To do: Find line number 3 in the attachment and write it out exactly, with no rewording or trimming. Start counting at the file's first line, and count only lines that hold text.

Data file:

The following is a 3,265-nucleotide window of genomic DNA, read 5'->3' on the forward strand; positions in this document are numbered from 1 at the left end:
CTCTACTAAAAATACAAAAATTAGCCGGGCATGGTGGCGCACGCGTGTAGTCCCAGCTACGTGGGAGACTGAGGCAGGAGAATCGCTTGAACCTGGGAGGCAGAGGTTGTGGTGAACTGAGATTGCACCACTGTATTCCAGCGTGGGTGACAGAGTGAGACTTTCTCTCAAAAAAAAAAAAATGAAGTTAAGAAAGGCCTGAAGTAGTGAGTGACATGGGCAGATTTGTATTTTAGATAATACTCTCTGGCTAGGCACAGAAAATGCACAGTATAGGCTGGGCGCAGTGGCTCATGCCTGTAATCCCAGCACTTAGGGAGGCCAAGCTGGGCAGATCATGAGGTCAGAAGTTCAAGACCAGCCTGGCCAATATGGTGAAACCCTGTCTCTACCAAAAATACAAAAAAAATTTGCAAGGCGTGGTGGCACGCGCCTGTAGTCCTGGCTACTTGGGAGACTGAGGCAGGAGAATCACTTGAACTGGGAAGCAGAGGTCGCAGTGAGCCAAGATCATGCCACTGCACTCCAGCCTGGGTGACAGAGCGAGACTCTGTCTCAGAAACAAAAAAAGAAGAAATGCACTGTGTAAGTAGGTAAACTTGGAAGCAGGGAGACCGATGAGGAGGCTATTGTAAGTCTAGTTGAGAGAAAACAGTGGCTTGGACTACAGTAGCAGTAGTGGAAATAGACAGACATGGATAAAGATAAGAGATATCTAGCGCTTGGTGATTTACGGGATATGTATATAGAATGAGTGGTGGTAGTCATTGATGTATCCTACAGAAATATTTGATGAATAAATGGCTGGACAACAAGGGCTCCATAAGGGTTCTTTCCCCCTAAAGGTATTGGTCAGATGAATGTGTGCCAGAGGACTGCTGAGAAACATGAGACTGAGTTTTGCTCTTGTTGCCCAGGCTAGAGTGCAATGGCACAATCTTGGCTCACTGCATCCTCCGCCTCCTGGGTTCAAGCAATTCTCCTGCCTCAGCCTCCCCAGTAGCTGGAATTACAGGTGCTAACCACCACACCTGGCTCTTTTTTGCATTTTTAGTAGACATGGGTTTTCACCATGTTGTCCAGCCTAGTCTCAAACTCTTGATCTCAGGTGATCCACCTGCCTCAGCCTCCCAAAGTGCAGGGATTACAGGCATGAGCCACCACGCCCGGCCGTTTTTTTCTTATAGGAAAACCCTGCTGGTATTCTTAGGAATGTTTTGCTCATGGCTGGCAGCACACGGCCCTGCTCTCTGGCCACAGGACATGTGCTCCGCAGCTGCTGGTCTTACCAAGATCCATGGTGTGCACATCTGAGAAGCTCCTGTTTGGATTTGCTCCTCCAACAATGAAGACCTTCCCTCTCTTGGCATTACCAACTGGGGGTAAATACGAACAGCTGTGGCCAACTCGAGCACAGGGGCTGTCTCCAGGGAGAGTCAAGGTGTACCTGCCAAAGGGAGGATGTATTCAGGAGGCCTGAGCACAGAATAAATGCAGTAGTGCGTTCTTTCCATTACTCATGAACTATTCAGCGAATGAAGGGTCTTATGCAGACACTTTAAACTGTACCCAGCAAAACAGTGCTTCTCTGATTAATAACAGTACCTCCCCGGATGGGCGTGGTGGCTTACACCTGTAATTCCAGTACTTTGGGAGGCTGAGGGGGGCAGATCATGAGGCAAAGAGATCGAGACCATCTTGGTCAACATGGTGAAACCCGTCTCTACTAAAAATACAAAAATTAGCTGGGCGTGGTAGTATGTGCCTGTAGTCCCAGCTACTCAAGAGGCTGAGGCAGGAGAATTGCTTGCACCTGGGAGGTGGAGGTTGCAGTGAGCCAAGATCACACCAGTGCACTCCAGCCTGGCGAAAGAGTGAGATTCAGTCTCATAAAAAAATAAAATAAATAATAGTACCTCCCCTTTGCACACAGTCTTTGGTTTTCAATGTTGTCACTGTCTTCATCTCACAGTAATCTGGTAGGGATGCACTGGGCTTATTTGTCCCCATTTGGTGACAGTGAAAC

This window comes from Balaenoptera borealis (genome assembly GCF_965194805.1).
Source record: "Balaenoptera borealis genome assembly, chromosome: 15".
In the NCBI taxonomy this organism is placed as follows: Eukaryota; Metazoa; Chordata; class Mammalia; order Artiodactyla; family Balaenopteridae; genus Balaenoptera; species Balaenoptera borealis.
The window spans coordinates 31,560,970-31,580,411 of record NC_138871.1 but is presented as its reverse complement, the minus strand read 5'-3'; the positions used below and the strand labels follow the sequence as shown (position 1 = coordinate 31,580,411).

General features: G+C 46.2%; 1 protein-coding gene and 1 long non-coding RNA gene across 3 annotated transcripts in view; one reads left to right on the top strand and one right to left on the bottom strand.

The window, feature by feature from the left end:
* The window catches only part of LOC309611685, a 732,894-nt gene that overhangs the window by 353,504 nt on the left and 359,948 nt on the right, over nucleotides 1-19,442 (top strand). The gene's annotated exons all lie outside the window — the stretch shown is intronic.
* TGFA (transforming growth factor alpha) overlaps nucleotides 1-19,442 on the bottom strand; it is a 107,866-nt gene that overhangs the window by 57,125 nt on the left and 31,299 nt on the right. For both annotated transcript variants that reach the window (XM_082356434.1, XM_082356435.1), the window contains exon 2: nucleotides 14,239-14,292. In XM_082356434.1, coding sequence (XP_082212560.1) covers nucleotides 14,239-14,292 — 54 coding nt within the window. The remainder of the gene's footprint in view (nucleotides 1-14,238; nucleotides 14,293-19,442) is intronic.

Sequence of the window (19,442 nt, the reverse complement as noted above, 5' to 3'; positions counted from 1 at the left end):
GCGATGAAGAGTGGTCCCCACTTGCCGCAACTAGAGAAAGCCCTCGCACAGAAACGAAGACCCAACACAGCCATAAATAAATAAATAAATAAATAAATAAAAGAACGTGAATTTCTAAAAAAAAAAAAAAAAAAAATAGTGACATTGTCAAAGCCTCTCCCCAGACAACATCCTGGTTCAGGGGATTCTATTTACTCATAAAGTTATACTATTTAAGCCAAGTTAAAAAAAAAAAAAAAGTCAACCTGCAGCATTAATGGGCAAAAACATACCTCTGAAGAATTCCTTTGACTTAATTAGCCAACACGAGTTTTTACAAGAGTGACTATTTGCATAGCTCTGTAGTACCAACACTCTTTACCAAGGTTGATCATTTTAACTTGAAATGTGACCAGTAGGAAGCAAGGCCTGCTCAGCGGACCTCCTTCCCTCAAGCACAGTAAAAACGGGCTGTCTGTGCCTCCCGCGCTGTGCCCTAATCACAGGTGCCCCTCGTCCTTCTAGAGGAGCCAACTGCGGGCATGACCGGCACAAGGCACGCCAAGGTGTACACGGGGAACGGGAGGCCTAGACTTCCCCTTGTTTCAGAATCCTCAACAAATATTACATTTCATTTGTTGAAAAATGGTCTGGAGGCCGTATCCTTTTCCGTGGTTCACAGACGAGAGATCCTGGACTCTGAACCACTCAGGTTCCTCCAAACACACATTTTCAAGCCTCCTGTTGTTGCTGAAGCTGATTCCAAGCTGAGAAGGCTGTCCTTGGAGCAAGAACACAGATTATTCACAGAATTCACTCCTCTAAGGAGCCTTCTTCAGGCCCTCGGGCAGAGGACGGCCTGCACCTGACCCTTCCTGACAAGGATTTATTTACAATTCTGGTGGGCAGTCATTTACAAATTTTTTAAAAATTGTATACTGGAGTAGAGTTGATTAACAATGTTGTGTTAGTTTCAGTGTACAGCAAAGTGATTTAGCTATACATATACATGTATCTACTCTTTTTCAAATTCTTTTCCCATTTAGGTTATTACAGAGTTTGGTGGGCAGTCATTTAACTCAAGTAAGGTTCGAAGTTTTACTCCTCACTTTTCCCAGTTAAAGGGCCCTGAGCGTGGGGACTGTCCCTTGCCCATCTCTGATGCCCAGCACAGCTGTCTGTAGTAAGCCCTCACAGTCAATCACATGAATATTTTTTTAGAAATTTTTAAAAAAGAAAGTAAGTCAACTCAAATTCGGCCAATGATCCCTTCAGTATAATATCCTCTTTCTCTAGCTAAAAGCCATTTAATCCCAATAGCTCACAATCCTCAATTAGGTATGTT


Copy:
This window comes from Balaenoptera borealis (genome assembly GCF_965194805.1).